Thursday, April 16, 2020

"What Failure Looks Like"

"Globalization and the increasing availability of knowledge required to develop biothreats, coupled with declining computing costs, work together to dramatically increase the likelihood of biological weapon proliferation over the next 25 years. Given a future proliferation of biological weapons to terrorist groups, facilitated by globalization and rapidly increasing technological advancements, can a bureaucracy develop an effective network of countermeasures to bioterrorism?" 
 - Lt. Col. Stephen G. Hoffman

Papers from the United States Air Force – Air War College gives us a peek behind the curtains obscuring current and future events.

Case in point – an October 2012 paper by Lieutenant Colonel Stephen G. Hoffman – Bureaucracy versus Bioterrorism, Countering a Globalized Threat.

Hoffman discusses how rapid advancements in technology will make it easier and easier for malcontents to become powerful bioterrorists:

Three key developing technologies underlying the biothreat environment are genome sequencing, synthetic biology, and nanotechnology….

One consequence of increasingly cost-efficient computing power coupled with advances in genomics, synthetic biology, and nanotechnology is that do-it-yourself (DIY) genetic engineering is entering the realm of the possible. Barry Pallotta and Michael Finnin at the Institute for Defense Analyses detailed how DIY biologists can use everyday items [such as jewelry cleaners, coffee grinders pressure cookers and household chemicals] to attain rudimentary biological engineering capabilities….

Failure of bureaucracy to develop a novel network of countermeasures against DIY scientists and would-be bioterrorists, who can wage warfare from Wal-Mart, is foolhardy….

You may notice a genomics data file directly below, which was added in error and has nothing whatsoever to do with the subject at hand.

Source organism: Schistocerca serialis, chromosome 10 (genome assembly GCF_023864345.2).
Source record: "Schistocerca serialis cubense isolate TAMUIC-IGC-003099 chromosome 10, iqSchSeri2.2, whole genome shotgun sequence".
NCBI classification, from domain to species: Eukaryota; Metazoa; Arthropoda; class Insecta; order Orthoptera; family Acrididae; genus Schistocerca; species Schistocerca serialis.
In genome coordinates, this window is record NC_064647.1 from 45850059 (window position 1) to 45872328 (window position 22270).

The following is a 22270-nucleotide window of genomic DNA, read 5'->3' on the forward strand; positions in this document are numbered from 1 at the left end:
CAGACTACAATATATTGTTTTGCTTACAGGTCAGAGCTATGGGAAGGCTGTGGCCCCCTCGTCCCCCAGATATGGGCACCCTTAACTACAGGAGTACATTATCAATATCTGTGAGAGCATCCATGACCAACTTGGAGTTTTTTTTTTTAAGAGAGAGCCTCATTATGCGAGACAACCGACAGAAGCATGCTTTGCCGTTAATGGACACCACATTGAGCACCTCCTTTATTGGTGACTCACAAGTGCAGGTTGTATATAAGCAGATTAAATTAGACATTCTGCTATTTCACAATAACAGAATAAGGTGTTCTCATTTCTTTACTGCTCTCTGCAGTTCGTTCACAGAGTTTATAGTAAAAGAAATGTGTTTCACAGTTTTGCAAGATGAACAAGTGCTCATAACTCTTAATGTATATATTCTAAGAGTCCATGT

Hoffman relies on the work of one defense policy analyst to describe “What Failure Looks Like:” 

If the bureaucracy can ever hope to develop an effective network of countermeasures to bioterrorism, then certainly the first step in that development is an accurate assessment of the consequences of what failing to do so would have on the United States. Andrew Krepinevich, in the “Pandemic” chapter of his 2009 book, 7 Deadly Scenarios, provides a glimpse of how that failure might look.

Meanwhile, as the United States increasingly resembles a vast collection of semi-ghost towns, to the south literally millions of peoples are on the move. . . . This mass of Mexicans, now estimated at nearly eight million, has no organizing force directing it, yet all its participants are unified toward one goal: crossing the border into the United States, in hope of gaining access to this country’s medical system—which ironically in many ways has simply ceased functioning in any meaningful way. This mass migration is . . . driving Mexico’s population north—a human tidal wave about to crash across America’s borders.10